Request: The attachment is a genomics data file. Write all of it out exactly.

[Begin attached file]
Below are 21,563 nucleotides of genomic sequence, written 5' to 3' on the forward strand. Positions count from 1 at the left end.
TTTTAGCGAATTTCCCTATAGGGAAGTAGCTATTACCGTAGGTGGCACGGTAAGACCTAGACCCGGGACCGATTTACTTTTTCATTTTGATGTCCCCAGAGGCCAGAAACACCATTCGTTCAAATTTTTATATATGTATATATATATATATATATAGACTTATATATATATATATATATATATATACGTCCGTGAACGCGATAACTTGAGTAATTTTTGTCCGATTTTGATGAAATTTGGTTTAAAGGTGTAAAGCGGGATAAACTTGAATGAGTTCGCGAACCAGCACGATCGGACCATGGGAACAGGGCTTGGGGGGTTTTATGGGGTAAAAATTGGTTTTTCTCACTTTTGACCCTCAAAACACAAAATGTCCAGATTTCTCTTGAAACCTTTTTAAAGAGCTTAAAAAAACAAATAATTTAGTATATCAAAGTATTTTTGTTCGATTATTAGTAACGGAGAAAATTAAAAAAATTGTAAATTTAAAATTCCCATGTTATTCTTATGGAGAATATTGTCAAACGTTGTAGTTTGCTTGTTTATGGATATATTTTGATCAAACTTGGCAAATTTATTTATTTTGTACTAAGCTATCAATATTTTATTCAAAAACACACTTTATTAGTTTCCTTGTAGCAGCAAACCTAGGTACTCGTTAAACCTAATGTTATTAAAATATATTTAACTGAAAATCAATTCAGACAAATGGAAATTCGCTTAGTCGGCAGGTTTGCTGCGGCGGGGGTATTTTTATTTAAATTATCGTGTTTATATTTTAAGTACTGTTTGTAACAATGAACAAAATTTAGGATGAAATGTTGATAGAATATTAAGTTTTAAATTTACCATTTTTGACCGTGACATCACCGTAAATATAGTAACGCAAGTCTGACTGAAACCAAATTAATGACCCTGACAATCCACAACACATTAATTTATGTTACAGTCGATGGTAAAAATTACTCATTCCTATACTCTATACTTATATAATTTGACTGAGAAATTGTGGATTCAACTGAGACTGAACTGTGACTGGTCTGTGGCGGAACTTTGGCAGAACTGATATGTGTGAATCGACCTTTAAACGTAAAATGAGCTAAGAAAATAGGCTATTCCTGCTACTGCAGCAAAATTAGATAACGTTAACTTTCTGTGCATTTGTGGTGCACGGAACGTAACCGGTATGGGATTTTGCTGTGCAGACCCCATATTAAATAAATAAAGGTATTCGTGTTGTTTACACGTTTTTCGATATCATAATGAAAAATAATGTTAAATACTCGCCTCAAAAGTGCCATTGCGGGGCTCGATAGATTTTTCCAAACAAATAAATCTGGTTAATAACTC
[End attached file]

Below are 21,563 nucleotides of genomic sequence, written 5' to 3' on the forward strand. Positions count from 1 at the left end.
TTTTAGCGAATTTCCCTATAGGGAAGTAGCTATTACCGTAGGTGGCACGGTAAGACCTAGACCCGGGACCGATTTACTTTTTCATTTTGATGTCCCCAGAGGCCAGAAACACCATTCGTTCAAATTTTTATATATGTATATATATATATATATATAGACTTATATATATATATATATATATATATACGTCCGTGAACGCGATAACTTGAGTAATTTTTGTCCGATTTTGATGAAATTTGGTTTAAAGGTGTAAAGCGGGATAAACTTGAATGAGTTCGCGAACCAGCACGATCGGACCATGGGAACAGGGCTTGGGGGGTTTTATGGGGTAAAAATTGGTTTTTCTCACTTTTGACCCTCAAAACACAAAATGTCCAGATTTCTCTTGAAACCTTTTTAAAGAGCTTAAAAAAACAAATAATTTAGTATATCAAAGTATTTTTGTTCGATTATTAGTAACGGAGAAAATTAAAAAAATTGTAAATTTAAAATTCCCATGTTATTCTTATGGAGAATATTGTCAAACGTTGTAGTTTGCTTGTTTATGGATATATTTTGATCAAACTTGGCAAATTTATTTATTTTGTACTAAGCTATCAATATTTTATTCAAAAACACACTTTATTAGTTTCCTTGTAGCAGCAAACCTAGGTACTCGTTAAACCTAATGTTATTAAAATATATTTAACTGAAAATCAATTCAGACAAATGGAAATTCGCTTAGTCGGCAGGTTTGCTGCGGCGGGGGTATTTTTATTTAAATTATCGTGTTTATATTTTAAGTACTGTTTGTAACAATGAACAAAATTTAGGATGAAATGTTGATAGAATATTAAGTTTTAAATTTACCATTTTTGACCGTGACATCACCGTAAATATAGTAACGCAAGTCTGACTGAAACCAAATTAATGACCCTGACAATCCACAACACATTAATTTATGTTACAGTCGATGGTAAAAATTACTCATTCCTATACTCTATACTTATATAATTTGACTGAGAAATTGTGGATTCAACTGAGACTGAACTGTGACTGGTCTGTGGCGGAACTTTGGCAGAACTGATATGTGTGAATCGACCTTTAAACGTAAAATGAGCTAAGAAAATAGGCTATTCCTGCTACTGCAGCAAAATTAGATAACGTTAACTTTCTGTGCATTTGTGGTGCACGGAACGTAACCGGTATGGGATTTTGCTGTGCAGACCCCATATTAAATAAATAAAGGTATTCGTGTTGTTTACACGTTTTTCGATATCATAATGAAAAATAATGTTAAATACTCGCCTCAAAAGTGCCATTGCGGGGCTCGATAGATTTTTCCAAACAAATAAATCTGGTTAATAACTC